December 6, 2018 – Pennsylvania’s Commonwealth Court released on Thursday a briefing and trial scheduling order in the lawsuit challenging the state’s school funding system. The trial is tentatively set to begin in summer 2020. Judge Renée Cohn Jubelirer issued the order and will oversee the pre-trial proceedings.
“We’re very confident that we’ll be able to prove to the court that thousands of children in our state are deprived of the education they deserve, and that they have a constitutional right to receive,” Public Interest Law Center attorney Michael Churchill said. “The school districts who have joined our lawsuit know this is true, and students in underfunded schools know this is true. The legislature has the power to fix this, whether they take action before 2020 or wait for us to win at trial.”
“We’re very confident that we’ll be able to prove to the court that thousands of children in our state are deprived of the education they deserve, and that they have a constitutional right to receive.”
Before trial, the parties in William Penn School District et al. v. PA Department of Education et al. will conduct extensive fact discovery and produce expert reports. Discovery is set to be completed by October 4, 2019. The parties will then have 60 days to file expert reports and rebuttals to these reports. Motions for summary judgment are due by February 4, 2020. The schedule is typical of how discovery has proceeded in other school funding cases.
“We are pleased that the court has set a timeline for bringing this case to trial so that legislative leaders cannot continue to postpone and delay,” said Education Law Center legal director Maura McInerney. “Every day that legislative leaders fail to act is a day that students are deprived of basic resources, and our children who need the most continue to get the least.”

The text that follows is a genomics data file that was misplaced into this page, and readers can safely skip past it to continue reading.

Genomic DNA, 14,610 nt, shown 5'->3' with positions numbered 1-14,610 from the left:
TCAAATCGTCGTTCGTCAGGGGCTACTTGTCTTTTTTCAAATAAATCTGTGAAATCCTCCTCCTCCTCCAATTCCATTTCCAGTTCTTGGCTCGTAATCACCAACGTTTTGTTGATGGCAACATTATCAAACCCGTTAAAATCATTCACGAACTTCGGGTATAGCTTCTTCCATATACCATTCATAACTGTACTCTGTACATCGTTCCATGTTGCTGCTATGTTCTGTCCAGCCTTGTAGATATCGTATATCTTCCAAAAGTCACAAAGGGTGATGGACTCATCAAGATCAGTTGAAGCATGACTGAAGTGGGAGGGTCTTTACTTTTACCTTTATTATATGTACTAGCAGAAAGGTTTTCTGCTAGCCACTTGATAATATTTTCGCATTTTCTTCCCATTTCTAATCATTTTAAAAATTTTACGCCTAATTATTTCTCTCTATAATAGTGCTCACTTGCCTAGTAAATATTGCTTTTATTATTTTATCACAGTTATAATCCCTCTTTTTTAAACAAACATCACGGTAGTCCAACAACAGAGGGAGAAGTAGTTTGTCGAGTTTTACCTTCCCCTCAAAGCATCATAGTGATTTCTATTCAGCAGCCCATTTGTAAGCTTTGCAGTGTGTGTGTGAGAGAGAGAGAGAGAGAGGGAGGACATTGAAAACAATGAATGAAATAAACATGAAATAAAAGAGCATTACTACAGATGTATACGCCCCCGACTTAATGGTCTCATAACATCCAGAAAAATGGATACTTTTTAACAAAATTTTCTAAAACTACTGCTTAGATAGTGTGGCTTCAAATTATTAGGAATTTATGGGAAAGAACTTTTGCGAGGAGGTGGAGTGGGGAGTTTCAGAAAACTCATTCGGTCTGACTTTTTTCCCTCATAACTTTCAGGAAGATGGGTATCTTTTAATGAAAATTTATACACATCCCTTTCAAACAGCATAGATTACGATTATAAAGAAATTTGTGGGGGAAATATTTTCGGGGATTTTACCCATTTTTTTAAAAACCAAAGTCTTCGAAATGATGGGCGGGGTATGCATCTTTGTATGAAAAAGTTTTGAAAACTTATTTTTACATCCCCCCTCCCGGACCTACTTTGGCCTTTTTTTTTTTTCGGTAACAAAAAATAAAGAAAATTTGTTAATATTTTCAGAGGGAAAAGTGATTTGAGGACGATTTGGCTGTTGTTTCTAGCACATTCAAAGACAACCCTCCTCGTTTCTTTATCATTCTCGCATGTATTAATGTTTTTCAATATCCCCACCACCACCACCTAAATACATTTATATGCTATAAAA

The lawsuit was filed in 2014 by the Education Law Center and the Public Interest Law Center on behalf of parents, school districts, and statewide organizations, alleging that the state’s school funding system violates Pennsylvania’s constitution, due to significant underfunding and gross disparities in allocations that penalize students in low-wealth districts.
A brief filed by petitioners in the case in July 2018 found that state funding available for classroom expenses in Pennsylvania has declined in the years since 2013, falling by $155.3 million. The analysis from Keystone Research Center economist Mark Price showed that any increase in state education appropriations has not kept pace with rising costs, such as pension reimbursements and inflation. The brief also showed that the funding gap between typical low- and high-wealth districts in Pennsylvania ‒ the largest such gap in the nation ‒ had grown since the case was filed.
The petitioners in the case are six families, six school districts ‒ William Penn, Panther Valley, Lancaster, Greater Johnstown, Wilkes-Barre Area, and Shenandoah Valley ‒ the Pennsylvania Association of Rural and Small Schools, and the NAACP of Pennsylvania. In August, Commonwealth Court denied claims by legislative leaders that the lawsuit was rendered moot by the state’s adoption of a funding formula in 2016.